Today the hashtag #GeneralStrike was trending on Twitter across the United States. General strikes of any sort have been few and far between in U.S. history. Unlike France, Spain and most recently India, it is not a regular part of U.S. labor tactics. But the situation facing labor right now is so urgent and the stakes are so high that the idea of preparing for a general strike to fight back should be on the top of labor’s agenda. A successful general strike would be a magnet to draw in millions of workers, including the vast majority who are not union members.
The Republican Party fired another missile today in what is rapidly shaping up to be an all-sided attack on the working class and people’s basic democratic rights.
A national “right to work” bill will be introduced tomorrow in the House of Representatives to fundamentally rewrite national labor law. Despite the misleading “right to work” name, the bill has nothing to do with giving workers’ the right to a job. What it would do is make it illegal for unions to automatically collect dues or fees from employees in workplaces under their contracts.
The bill is to be proposed by Rep. Joe Wilson, the hyper-ventilating racist of South Carolina whose previous 15 minutes of fame came from screaming at Obama during a Congressional address, and Rep. Steve King of Iowa, who specializes on a daily basis in spewing the most vile anti-immigrant filth. It should be lost on no one that the same lawmakers who promote mass deportations in the name of defending American workers are now leading this crusade against the rights of all workers — Black, Latino, Arab, Asian, Native and white.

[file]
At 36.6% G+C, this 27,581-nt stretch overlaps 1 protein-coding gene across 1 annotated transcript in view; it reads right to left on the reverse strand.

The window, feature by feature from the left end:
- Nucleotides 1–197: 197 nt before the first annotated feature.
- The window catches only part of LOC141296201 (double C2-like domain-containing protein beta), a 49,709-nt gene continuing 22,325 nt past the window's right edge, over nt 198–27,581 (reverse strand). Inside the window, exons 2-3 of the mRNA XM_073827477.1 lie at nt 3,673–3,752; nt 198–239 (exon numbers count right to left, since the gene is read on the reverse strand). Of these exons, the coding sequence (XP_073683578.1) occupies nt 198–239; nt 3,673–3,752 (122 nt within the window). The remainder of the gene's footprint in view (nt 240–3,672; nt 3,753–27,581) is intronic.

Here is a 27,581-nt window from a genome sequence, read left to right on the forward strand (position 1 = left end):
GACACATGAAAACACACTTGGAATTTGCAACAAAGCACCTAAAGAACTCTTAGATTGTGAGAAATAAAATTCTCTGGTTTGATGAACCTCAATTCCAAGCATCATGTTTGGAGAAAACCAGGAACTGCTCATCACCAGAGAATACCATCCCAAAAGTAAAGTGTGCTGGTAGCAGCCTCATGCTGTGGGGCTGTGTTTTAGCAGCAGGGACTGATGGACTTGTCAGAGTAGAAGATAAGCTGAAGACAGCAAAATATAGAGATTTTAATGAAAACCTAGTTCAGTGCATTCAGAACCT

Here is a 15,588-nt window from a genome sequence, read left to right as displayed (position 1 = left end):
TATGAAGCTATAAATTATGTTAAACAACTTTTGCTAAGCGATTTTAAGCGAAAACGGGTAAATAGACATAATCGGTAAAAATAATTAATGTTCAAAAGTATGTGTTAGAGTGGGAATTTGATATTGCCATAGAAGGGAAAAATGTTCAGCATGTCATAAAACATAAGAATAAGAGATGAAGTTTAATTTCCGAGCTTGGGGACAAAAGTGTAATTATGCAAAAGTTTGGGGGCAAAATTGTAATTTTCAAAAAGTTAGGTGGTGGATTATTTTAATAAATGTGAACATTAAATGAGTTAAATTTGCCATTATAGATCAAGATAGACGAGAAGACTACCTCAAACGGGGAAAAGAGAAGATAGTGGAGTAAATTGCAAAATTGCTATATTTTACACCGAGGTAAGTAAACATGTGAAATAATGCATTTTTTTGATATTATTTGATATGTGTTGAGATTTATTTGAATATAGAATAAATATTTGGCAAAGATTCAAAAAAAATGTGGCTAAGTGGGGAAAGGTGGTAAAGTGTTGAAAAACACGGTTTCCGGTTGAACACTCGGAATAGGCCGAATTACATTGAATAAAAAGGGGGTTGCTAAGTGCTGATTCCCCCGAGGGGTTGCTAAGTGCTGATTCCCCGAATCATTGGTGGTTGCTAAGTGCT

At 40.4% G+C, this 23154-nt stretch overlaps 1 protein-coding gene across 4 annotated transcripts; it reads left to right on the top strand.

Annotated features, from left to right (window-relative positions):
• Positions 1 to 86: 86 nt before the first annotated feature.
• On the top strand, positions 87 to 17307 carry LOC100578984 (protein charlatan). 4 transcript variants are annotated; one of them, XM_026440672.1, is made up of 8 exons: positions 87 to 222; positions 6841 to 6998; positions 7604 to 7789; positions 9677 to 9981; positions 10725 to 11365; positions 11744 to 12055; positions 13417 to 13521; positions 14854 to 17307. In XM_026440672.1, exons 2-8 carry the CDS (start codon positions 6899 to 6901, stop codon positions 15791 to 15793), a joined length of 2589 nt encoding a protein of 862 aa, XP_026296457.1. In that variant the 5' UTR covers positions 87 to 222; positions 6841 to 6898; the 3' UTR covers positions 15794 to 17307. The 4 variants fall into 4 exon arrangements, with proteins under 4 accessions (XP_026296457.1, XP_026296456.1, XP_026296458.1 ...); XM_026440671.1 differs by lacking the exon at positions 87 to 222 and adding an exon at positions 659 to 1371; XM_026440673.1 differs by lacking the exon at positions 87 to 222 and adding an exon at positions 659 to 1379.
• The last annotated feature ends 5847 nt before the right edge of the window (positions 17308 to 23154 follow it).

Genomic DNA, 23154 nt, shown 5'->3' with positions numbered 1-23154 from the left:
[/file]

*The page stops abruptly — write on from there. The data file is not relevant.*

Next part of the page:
Right-to-work laws already exist in 27 states where conservative lawmakers dominate. An Economic Policy Institute study found wages to be 3.2% lower in these states, when controlling for all other factors. Workers in such states are also less likely to have employer-sponsored health insurance and pension programs.
This is the reason that a national right-to-work law is the holy grail of the U.S. Chamber of Commerce. It would over time transfer tens of billions of dollars from the already-struggling working class to the already-rich corporations and banks. By weakening unions it would transfer power over workplaces to the bosses as well, as workers would lose the organizations that serve as their collective bargaining agent and defender of their terms and conditions of work. It would undoubtedly initiate a full-scale employer offensive, backed by the federal government, against unions and their nearly 15 million members nationwide.
Right-to-Work limits the rights of all workers, unionized or not
Under Right-to-Work, workers currently unionized could stop paying union dues while still receiving all the benefits of the collective contract. Major corporations would of course use their business associations to initiate mass anti-union campaigns to encourage this idea. Over time, unless the membership has a very high degree of pro-union consciousness, the unions would be deprived of necessary funds to keep operating, and employers would use any opening to try and decertify and smash the unions altogether. In Michigan, 48,000 union jobs were lost in 2014 alone, after the state passed their right-to-work law in 2012.